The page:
Governor Phil Murphy’s inaugural address spoke to an important targeted audience. In addition to the people of New Jersey and the state legislators seated on the stage behind him, the governor delivered a strong message to the state Democratic Party faithful that he is the new leader.
The 3000-word inaugural address began with a quote from John F. Kennedy and ended with a quote from Robert F. Kennedy. The bible upon which Governor Murphy swore his oath was the same one JFK used for his presidential inauguration 57 years ago.
The message to Democrats was inspirational and filled with hope. The values expressed by Murphy’s “fair deal” administration embody the highest ideals and aspirations of the Democratic Party.
“At this time, with the challenges facing our state and its people, our leadership and vision must once again align,” he declared.
Beyond the idealism and the list of agenda items that sounded like most Democrat’s wish list, there were other signals from the inaugural address that this governor intends to lead the Democratic Party. His statement that “we are one New Jersey—north, central and south—an extended family striving for success,” was directed more to the geographically-fractured Democratic party leadership than it was to the people of New Jersey.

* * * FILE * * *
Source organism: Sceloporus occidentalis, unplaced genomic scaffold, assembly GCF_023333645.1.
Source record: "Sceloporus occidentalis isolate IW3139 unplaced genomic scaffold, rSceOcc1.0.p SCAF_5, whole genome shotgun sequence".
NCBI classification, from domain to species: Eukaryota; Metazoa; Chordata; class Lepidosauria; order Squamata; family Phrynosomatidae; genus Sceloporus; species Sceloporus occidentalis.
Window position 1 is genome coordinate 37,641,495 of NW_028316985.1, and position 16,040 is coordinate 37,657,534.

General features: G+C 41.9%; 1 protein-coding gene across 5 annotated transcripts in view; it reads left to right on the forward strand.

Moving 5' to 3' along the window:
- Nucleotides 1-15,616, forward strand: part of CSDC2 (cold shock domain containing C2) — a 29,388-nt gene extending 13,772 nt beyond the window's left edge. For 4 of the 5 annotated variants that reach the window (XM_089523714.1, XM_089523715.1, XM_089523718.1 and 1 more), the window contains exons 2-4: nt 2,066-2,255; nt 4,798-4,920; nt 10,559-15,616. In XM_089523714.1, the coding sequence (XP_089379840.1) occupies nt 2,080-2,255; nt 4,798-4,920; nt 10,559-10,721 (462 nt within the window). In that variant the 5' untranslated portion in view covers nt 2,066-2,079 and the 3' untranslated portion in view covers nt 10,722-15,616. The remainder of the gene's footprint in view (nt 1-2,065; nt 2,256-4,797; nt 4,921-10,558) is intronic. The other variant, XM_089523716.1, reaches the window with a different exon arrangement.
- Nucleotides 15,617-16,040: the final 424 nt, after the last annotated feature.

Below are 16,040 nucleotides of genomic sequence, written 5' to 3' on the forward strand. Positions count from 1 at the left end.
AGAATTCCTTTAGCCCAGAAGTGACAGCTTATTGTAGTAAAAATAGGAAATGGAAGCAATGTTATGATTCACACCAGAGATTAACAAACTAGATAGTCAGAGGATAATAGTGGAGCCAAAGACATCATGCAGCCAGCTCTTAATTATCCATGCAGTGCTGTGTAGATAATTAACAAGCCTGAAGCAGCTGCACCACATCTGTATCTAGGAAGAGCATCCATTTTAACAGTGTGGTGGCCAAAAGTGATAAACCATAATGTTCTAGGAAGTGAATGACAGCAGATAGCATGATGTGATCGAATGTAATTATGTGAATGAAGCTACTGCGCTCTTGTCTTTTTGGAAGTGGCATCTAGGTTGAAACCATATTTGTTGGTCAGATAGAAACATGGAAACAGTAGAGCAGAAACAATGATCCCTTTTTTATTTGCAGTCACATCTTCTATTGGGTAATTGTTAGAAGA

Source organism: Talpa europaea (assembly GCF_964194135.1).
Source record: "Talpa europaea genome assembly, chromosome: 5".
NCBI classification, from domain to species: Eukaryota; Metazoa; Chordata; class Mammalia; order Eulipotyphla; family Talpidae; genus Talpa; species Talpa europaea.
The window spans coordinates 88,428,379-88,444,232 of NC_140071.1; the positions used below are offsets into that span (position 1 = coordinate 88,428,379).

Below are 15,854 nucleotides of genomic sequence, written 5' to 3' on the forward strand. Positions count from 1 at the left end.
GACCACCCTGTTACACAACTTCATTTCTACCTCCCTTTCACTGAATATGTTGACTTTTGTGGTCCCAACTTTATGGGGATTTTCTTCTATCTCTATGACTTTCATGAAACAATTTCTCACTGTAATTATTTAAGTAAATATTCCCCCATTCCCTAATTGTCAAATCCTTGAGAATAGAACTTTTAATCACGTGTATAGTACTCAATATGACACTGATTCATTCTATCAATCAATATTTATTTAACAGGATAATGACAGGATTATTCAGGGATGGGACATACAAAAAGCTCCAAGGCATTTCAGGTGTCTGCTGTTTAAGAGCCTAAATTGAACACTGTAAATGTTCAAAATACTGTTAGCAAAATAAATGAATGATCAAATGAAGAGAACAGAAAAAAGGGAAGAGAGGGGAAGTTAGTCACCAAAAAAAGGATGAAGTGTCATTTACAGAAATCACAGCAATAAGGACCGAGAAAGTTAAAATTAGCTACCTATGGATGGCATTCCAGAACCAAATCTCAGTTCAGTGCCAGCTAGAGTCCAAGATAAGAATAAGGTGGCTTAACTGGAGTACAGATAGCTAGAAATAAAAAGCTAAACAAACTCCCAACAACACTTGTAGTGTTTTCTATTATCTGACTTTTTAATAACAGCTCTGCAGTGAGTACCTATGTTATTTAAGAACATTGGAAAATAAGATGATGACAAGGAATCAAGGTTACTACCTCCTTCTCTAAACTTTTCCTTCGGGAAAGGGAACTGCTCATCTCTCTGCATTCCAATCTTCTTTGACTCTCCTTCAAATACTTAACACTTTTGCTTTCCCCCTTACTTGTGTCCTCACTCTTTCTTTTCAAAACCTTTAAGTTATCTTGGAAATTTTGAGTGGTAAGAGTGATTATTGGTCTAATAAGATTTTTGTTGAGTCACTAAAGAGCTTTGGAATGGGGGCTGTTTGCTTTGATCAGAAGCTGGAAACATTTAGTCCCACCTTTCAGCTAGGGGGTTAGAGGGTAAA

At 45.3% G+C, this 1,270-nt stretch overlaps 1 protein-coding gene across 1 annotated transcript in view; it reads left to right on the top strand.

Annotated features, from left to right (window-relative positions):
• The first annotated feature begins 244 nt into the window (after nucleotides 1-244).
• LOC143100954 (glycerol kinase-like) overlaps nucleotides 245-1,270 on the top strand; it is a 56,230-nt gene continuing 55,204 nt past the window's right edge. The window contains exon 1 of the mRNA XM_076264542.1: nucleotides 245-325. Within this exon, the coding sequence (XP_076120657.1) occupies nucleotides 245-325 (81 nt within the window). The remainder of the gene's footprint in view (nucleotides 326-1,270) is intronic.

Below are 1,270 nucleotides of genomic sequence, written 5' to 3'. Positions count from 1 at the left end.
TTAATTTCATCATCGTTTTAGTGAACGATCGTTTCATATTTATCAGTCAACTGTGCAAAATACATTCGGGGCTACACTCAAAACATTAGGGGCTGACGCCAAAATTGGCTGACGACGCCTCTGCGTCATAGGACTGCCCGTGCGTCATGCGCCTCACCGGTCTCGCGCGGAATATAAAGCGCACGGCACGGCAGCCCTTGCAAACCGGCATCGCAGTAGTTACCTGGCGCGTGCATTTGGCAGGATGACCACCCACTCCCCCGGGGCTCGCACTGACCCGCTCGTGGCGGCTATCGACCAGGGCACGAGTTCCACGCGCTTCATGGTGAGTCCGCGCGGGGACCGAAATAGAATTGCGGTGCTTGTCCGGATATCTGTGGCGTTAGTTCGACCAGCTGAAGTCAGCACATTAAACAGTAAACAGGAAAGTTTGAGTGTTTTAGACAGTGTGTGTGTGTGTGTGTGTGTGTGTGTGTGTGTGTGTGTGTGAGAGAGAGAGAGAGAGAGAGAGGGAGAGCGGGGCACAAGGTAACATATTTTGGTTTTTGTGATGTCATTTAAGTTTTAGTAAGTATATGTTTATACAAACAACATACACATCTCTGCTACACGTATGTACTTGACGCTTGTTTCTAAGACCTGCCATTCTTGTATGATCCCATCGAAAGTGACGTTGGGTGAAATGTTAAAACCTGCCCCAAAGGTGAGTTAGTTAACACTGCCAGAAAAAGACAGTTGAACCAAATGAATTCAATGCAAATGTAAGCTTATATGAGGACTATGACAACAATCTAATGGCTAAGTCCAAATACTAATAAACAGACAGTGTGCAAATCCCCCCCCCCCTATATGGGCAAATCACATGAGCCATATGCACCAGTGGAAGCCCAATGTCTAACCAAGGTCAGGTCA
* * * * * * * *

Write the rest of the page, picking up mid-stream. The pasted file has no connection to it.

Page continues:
Even his choices for cabinet positions make a statement that the party has a new leader. The cabinet “reflects the great diversity of our state,” Murphy said. It does not reflect the influence of any Democratic leader. It is a Phil Murphy cabinet.
The New Jersey Democratic Party has not had an elected governor assert his role as the party’s leader in a long time.
For those who want to compare Phil Murphy to Jon Corzine, they could stop now. Governor Corzine never embraced the core values of New Jersey’s Democratic Party the way Murphy has so clearly and unambiguously done so; and, more significantly, Jon Corzine never asserted his role as the true leader of the Democratic Party.
While several other Democratic governors over the last two decades were great men with big ideas, Governor Jim McGreevey’s term was cut short by his resignation just as his agenda was beginning to be implemented. Governor Dick Codey was never elected to the office by the people and had to endure petty party squabbling that thwarted his assertion to Democratic Party control.
Governor Murphy is a deep thinker and student of history. He reflects before he acts. He listens while he reflects, and he is very much his own person.
While many might say that his inaugural address set the bar so high that he will inevitably fail, they do not yet understand Phil Murphy. Of course he set the bar high. He did it “not because it is easy, but because it is hard.”